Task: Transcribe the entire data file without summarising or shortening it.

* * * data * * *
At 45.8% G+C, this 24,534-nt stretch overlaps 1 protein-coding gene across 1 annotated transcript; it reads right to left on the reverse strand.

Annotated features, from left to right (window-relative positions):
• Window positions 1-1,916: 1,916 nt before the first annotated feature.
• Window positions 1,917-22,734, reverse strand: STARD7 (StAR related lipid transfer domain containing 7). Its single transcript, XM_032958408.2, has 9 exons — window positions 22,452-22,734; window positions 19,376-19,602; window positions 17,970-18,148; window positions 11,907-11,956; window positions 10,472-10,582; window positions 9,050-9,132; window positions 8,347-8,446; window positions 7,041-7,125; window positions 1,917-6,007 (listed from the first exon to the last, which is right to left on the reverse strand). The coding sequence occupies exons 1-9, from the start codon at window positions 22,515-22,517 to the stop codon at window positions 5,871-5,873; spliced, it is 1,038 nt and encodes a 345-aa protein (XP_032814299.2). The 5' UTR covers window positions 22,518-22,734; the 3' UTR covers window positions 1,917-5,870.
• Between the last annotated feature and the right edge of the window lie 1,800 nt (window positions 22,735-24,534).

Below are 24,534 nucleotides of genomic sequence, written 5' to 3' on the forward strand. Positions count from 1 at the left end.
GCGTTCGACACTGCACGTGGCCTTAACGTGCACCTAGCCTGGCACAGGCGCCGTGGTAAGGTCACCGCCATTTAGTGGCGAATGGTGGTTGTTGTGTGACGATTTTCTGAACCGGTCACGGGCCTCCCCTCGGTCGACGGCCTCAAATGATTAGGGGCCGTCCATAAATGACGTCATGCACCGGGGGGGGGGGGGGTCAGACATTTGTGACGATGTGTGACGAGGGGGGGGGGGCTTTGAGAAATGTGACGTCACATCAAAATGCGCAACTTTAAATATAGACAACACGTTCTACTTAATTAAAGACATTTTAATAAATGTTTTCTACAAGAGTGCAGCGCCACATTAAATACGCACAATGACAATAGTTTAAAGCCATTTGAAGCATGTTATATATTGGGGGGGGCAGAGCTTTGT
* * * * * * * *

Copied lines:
At 45.8% G+C, this 24,534-nt stretch overlaps 1 protein-coding gene across 1 annotated transcript; it reads right to left on the reverse strand.

Annotated features, from left to right (window-relative positions):
• Window positions 1-1,916: 1,916 nt before the first annotated feature.
• Window positions 1,917-22,734, reverse strand: STARD7 (StAR related lipid transfer domain containing 7). Its single transcript, XM_032958408.2, has 9 exons — window positions 22,452-22,734; window positions 19,376-19,602; window positions 17,970-18,148; window positions 11,907-11,956; window positions 10,472-10,582; window positions 9,050-9,132; window positions 8,347-8,446; window positions 7,041-7,125; window positions 1,917-6,007 (listed from the first exon to the last, which is right to left on the reverse strand). The coding sequence occupies exons 1-9, from the start codon at window positions 22,515-22,517 to the stop codon at window positions 5,871-5,873; spliced, it is 1,038 nt and encodes a 345-aa protein (XP_032814299.2). The 5' UTR covers window positions 22,518-22,734; the 3' UTR covers window positions 1,917-5,870.
• Between the last annotated feature and the right edge of the window lie 1,800 nt (window positions 22,735-24,534).

Below are 24,534 nucleotides of genomic sequence, written 5' to 3' on the forward strand. Positions count from 1 at the left end.
GCGTTCGACACTGCACGTGGCCTTAACGTGCACCTAGCCTGGCACAGGCGCCGTGGTAAGGTCACCGCCATTTAGTGGCGAATGGTGGTTGTTGTGTGACGATTTTCTGAACCGGTCACGGGCCTCCCCTCGGTCGACGGCCTCAAATGATTAGGGGCCGTCCATAAATGACGTCATGCACCGGGGGGGGGGGGGGTCAGACATTTGTGACGATGTGTGACGAGGGGGGGGGGGCTTTGAGAAATGTGACGTCACATCAAAATGCGCAACTTTAAATATAGACAACACGTTCTACTTAATTAAAGACATTTTAATAAATGTTTTCTACAAGAGTGCAGCGCCACATTAAATACGCACAATGACAATAGTTTAAAGCCATTTGAAGCATGTTATATATTGGGGGGGGCAGAGCTTTGT